Inuit stories have been a feature of my anthropology classes at Humber college in Toronto over the last 20 years. So it is hard to admit that for years, I taught lies—White lies. I should have known better. I should have checked the facts. However, my stories came from textbooks and other so-called reliable sources, and the lies were so useful in teaching about a culture different from my own.
— John L. Steckley, White Lies About the Inuit
Throughout history, and even in the present (and likely for the foreseeable future), stereotypes about the Inuit have gone unchallenged through popular media and the supposed bastions of truth, textbooks and other scholarly works. Steckley’s White Lies About the Inuit (University of Toronto Press) takes us from popular misconceptions and debunks, in detail that cannot be denied except by the most bigoted, three main stereotypes about the Inuit. And that’s barely scratching the surface; not only does he also cover other stereotypes, he links them to greater contexts, in terms of the framework of institutional racism and even internalized racism, as well as to the real cultural underpinnings.
There’s a reason why the book’s title is White Lies About the Inuit. The fathers of Western study of Inuit culture—you may have heard of Franz Boas at least—were all white. Their seminal works, the works that form the foundation of this research field, are all vastly flawed, judgmental, even colonial in nature. And because they were white, it is their works that inform the vastly white field, which in turn informs media and society. Like a game of telephone, the more grotesque the message is when it finally arrives into popular “knowledge”.
Books like White Lies About the Inuit are important, because we owe it to the Inuit to not be so ill-informed.
The book’s tone is far from chiding, if you’re worried about that sort of thing. It’s matter-of-fact and blunt, which may still shock readers unused to having their preconceptions challenged. It’s balanced but pulls no punches, relentlessly supporting its points.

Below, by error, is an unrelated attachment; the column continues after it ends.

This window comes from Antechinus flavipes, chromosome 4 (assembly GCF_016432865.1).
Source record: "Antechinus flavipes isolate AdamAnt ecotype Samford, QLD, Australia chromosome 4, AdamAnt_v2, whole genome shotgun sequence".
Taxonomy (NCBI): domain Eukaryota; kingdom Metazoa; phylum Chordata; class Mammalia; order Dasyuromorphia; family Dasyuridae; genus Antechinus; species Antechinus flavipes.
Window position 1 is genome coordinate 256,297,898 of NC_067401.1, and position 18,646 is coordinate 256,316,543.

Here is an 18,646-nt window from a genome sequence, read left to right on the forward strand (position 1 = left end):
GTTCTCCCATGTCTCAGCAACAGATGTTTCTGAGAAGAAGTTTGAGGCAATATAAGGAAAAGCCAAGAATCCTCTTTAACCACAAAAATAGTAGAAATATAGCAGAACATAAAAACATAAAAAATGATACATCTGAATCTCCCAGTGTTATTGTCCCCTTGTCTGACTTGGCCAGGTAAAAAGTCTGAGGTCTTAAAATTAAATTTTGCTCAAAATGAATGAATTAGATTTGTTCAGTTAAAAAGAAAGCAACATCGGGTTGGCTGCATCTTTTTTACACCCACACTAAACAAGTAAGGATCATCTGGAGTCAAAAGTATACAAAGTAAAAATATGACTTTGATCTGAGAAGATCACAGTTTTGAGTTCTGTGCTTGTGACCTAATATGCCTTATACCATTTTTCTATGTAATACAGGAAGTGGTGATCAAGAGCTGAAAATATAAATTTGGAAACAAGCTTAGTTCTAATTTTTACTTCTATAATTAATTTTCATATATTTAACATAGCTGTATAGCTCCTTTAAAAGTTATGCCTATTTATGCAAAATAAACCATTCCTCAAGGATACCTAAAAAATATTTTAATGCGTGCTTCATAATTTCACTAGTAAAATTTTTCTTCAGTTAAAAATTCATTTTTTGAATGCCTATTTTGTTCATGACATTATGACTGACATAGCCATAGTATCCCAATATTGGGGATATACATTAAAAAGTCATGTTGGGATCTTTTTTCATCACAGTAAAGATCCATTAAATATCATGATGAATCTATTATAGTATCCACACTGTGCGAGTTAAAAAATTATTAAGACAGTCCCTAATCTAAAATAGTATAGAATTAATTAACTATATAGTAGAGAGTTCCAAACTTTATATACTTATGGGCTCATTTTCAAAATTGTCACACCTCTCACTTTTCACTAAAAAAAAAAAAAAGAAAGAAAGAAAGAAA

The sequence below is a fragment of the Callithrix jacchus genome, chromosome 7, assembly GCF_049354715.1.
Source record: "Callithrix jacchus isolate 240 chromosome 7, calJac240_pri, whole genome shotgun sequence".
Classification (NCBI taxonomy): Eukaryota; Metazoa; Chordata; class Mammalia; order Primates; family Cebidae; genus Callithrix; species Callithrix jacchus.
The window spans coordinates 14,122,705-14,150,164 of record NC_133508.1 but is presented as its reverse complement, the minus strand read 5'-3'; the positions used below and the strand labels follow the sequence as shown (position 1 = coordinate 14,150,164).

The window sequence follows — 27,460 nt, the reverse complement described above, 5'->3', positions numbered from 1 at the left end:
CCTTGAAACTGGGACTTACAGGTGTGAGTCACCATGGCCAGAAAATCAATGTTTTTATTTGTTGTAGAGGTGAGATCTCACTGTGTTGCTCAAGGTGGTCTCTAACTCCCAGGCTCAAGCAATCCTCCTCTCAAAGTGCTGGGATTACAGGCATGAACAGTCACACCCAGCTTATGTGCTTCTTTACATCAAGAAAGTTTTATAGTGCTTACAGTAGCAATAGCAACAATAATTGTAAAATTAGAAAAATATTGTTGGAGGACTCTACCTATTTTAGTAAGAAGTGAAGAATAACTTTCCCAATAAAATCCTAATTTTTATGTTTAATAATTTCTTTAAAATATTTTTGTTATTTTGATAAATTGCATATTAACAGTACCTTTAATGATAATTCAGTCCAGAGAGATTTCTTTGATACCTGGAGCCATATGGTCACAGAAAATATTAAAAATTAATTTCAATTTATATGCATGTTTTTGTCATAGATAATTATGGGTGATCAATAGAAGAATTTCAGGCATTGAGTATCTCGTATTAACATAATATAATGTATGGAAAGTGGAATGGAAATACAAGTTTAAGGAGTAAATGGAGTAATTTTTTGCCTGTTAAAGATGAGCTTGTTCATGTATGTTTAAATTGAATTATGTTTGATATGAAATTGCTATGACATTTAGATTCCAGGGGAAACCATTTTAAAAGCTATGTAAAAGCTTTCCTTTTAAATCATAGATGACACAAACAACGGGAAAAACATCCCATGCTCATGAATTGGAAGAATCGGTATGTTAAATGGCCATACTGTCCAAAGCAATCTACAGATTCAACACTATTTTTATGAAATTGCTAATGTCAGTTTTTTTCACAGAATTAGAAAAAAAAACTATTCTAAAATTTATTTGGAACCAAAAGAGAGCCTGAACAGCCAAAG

White Lies has broader applications as well beyond education about Inuit stereotypes. If you’ve never read about institutional racism or its effects, this book is an excellent primer focusing on concrete examples. It’s suitable as well for being a textbook itself, with a list of objectives at the beginning of each chapter, and discussion questions at the end.
The chapters are strangely never dry, even chapter 2, which covers a lot of history.
Chapter 1, “Imagining the Inuit”, covers the various misconceptions about the Inuit and starts the discussion on imperialism, colonialism, and racism.
Chapter 2, “Four Major White Figures”, covers the history and works of Franz Boas, Vilhjalmur Stefansson, Diamond Jenness, and Farley Mowat. He cites the good they’ve done, and the bad they’ve perpetrated, and… well, there are some deeds that I’d call downright evil.
Chapter 3, “Fifty-Two Words for Snow”, debunks the first popular myth and discusses the Inuit language.
Chapter 4, “The Myth of the Blond Eskimo”, covers the very odd predilection for white researchers to believe that Aryan races founded all the others, including the Inuit.
Chapter 5, “Elders on Ice”, debunks a really quite popular and one of the most “othering” myths. Modern suicide, blaming the victim, and the unfortunate incorporation of these myths even into the beliefs of modern Inuit.
Chapter 6, “The Lies Do Not Stand Alone”, ties together the rest of the chapters.
My favorite part of the book is perhaps an odd one, but it talks about various concepts in Inuit that have no equal words in English, and goes against the idiotic idea that Inuit is a simplistic language with only nouns, and that deep thoughts are foreign to it. I’m particularly fond of Sila (ᓯᓚ):
It is a concept that combines the concrete and the abstract, a concept that has many complexities to it. It can be simply translated as weather, but there is much more to it than that. It also relates to knowledge and the spirit world. A whole chapter could be dedicated to this word.
You can read more about Sila here, by Rachel Qitsualik (and referenced in the book).
I’m glad to have read this book, and it’s one I know I’ll revisit again and again.